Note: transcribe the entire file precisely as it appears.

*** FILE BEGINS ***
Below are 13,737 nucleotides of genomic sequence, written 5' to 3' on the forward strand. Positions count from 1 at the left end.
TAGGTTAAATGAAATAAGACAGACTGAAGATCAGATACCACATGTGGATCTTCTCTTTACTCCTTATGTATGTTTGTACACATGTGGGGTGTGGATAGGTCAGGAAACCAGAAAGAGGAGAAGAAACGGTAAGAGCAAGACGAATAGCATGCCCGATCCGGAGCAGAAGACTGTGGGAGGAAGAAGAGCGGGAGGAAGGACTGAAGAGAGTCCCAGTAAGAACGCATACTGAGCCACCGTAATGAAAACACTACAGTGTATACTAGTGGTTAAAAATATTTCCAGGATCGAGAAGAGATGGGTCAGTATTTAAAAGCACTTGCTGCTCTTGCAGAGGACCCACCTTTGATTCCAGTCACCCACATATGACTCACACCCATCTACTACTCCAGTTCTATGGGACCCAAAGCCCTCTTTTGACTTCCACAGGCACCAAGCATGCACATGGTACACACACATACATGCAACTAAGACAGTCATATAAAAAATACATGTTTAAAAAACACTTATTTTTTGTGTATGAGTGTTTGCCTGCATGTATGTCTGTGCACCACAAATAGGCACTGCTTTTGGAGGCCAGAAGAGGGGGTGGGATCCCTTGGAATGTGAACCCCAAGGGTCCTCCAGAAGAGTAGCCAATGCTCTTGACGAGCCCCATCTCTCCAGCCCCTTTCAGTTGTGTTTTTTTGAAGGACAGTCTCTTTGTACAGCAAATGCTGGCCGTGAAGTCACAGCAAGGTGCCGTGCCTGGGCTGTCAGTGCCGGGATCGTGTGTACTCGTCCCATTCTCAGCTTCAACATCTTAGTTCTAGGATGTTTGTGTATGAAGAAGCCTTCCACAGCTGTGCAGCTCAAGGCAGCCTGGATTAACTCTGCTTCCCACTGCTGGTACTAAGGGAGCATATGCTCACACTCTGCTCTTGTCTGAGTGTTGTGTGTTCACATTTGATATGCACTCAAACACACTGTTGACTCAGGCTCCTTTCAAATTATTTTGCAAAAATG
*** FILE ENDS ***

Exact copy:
Below are 13,737 nucleotides of genomic sequence, written 5' to 3' on the forward strand. Positions count from 1 at the left end.
TAGGTTAAATGAAATAAGACAGACTGAAGATCAGATACCACATGTGGATCTTCTCTTTACTCCTTATGTATGTTTGTACACATGTGGGGTGTGGATAGGTCAGGAAACCAGAAAGAGGAGAAGAAACGGTAAGAGCAAGACGAATAGCATGCCCGATCCGGAGCAGAAGACTGTGGGAGGAAGAAGAGCGGGAGGAAGGACTGAAGAGAGTCCCAGTAAGAACGCATACTGAGCCACCGTAATGAAAACACTACAGTGTATACTAGTGGTTAAAAATATTTCCAGGATCGAGAAGAGATGGGTCAGTATTTAAAAGCACTTGCTGCTCTTGCAGAGGACCCACCTTTGATTCCAGTCACCCACATATGACTCACACCCATCTACTACTCCAGTTCTATGGGACCCAAAGCCCTCTTTTGACTTCCACAGGCACCAAGCATGCACATGGTACACACACATACATGCAACTAAGACAGTCATATAAAAAATACATGTTTAAAAAACACTTATTTTTTGTGTATGAGTGTTTGCCTGCATGTATGTCTGTGCACCACAAATAGGCACTGCTTTTGGAGGCCAGAAGAGGGGGTGGGATCCCTTGGAATGTGAACCCCAAGGGTCCTCCAGAAGAGTAGCCAATGCTCTTGACGAGCCCCATCTCTCCAGCCCCTTTCAGTTGTGTTTTTTTGAAGGACAGTCTCTTTGTACAGCAAATGCTGGCCGTGAAGTCACAGCAAGGTGCCGTGCCTGGGCTGTCAGTGCCGGGATCGTGTGTACTCGTCCCATTCTCAGCTTCAACATCTTAGTTCTAGGATGTTTGTGTATGAAGAAGCCTTCCACAGCTGTGCAGCTCAAGGCAGCCTGGATTAACTCTGCTTCCCACTGCTGGTACTAAGGGAGCATATGCTCACACTCTGCTCTTGTCTGAGTGTTGTGTGTTCACATTTGATATGCACTCAAACACACTGTTGACTCAGGCTCCTTTCAAATTATTTTGCAAAAATG